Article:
The first time I saw a newborn’s belly button, I admit I was a little put-off. The umbilical stump had yet to fall off, and I was a touch horrified by the shriveled, black tissue on the baby’s stomach. His mother reassured me it would fall off soon, and that she cared for it every day by rubbing it with alcohol and keeping it covered. This was just months after I met another mother who staunchly proclaimed she did nothing to care for the stump because it would take care of itself. What was the right answer? Did an umbilical stump really need care, or was it one of those things that would do what it needed all on its own?

After a baby is born, a portion of the umbilical cord will be left attached to help reduce the risk of infection. Studies have indicated this is one of the most concerning elements of newborn care for most first time parents. They worry about the stump getting infected or not falling off when it is supposed to. For most babies, the stump will completely dry up, blacken, and fall off with 5 to 15 days after birth. It is important that the cord is properly cared for during this time in order to prevent infection caused by germs and bacteria entering the baby’s body through the cord.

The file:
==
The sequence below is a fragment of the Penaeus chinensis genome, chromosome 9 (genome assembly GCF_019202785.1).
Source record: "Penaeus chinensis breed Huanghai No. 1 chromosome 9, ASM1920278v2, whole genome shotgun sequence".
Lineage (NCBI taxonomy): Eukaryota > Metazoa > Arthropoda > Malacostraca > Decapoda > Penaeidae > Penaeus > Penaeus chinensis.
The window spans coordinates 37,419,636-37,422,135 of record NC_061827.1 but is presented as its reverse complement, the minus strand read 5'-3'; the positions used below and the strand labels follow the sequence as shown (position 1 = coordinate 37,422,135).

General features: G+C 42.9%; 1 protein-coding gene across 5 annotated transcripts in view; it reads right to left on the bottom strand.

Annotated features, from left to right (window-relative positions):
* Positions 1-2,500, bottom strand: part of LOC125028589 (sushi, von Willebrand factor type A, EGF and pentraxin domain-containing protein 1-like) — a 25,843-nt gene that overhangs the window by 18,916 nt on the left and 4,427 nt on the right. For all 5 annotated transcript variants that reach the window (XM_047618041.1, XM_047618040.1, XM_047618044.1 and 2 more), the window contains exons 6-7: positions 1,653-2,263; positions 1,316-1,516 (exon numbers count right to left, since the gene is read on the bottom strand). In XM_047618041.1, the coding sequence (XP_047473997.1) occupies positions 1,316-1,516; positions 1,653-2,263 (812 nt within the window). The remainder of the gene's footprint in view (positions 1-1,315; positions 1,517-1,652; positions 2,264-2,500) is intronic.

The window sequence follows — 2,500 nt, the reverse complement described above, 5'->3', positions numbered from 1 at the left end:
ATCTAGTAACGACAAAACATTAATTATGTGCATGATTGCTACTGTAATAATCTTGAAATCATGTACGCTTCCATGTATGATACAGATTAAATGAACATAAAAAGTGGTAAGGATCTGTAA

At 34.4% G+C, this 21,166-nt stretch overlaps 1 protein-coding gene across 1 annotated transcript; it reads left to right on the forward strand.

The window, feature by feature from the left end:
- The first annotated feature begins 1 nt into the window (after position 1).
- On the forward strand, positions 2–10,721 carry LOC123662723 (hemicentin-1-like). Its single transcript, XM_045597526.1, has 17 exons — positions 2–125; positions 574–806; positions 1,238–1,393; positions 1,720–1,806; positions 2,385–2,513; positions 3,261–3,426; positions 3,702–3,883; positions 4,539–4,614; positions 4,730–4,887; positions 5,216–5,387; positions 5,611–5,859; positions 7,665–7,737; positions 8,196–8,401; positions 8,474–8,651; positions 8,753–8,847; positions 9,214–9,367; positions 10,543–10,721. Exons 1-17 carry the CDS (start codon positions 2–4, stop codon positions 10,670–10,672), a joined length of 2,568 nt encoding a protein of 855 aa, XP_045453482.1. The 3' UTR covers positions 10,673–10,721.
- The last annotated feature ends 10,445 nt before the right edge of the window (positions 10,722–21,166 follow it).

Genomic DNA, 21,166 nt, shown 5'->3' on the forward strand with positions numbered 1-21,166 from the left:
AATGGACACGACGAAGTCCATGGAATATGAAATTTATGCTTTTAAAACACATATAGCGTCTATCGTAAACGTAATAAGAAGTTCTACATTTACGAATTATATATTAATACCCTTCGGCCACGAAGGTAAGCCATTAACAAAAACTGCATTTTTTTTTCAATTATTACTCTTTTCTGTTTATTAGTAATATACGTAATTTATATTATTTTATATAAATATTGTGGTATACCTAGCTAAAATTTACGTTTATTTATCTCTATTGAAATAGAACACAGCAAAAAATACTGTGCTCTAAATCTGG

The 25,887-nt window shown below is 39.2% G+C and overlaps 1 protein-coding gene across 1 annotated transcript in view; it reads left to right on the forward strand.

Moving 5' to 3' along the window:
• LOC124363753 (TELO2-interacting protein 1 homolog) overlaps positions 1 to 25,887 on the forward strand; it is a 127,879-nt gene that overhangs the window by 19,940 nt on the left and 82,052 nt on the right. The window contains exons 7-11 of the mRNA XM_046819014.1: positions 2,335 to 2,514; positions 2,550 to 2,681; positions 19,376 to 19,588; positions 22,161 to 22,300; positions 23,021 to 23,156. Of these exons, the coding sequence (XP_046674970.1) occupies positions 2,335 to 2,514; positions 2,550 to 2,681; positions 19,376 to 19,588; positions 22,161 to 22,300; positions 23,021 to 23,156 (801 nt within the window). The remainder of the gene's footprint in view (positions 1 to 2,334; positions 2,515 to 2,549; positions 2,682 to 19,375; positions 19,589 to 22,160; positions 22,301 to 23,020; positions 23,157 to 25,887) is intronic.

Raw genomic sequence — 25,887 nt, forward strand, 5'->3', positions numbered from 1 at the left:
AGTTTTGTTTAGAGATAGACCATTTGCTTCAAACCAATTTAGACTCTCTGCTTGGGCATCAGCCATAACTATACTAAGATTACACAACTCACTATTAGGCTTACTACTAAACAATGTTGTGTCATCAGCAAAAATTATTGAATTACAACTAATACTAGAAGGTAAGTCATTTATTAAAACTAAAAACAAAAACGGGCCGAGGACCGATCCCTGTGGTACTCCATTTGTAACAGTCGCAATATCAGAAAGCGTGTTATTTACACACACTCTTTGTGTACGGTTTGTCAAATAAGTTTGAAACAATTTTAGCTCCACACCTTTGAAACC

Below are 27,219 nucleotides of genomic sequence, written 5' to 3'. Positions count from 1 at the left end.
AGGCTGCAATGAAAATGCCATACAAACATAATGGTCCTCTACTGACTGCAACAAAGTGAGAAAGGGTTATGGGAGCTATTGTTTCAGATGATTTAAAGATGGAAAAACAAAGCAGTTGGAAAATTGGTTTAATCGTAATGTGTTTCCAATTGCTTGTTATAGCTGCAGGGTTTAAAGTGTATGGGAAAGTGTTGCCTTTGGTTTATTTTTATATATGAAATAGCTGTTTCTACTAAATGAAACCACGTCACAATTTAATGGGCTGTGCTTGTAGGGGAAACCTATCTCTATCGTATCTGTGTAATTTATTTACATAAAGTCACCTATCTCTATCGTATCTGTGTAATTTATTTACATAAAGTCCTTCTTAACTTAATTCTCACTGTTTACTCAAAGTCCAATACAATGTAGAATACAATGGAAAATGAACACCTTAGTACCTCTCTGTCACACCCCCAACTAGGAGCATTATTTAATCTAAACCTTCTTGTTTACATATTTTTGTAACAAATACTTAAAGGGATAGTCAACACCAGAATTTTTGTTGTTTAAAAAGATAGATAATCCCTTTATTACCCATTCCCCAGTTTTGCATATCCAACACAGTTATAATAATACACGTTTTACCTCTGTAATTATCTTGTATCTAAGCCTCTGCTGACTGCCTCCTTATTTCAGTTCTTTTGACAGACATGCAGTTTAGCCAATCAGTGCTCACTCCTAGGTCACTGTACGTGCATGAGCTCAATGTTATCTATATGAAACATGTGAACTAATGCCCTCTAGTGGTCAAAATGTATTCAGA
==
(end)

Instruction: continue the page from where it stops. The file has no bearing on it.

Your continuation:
When it comes to umbilical stump care, there are many theories as to the appropriate methodology. Some mothers insist on swabbing the cord periodically throughout the day with rubbing alcohol or applying antiseptics at every diaper change. Others are more concerned about keeping the area dry and will apply powders and sprays in an effort to keep the stump from getting moist. Studies have indicated that these efforts have little to no effect on the reduction of infection in newborns. While there was some reduction in colonization of bacteria around the umbilical stumps of those babies who were treated with antiseptics around the stump, the difference was slight and considered only as a “trend” rather than a true link. Use of antiseptics was linked with a longer amount of time before the stump fell off. Researchers indicate the most important element of taking care of a newborn’s umbilical stump is caring for it with clean hands. Everyone who comes in contact with the baby should have freshly washed hands. This will reduce the number of germs and bacteria that are introduced onto the baby.

Source: Zupan, Jelka, et al. Topical umbilical cord care at birth. Cochrane Database of Systematic Reviews 2004, Issue 3. Art. No.: CD001057. DOI: 10.1002/14651858.CD001057.pub2

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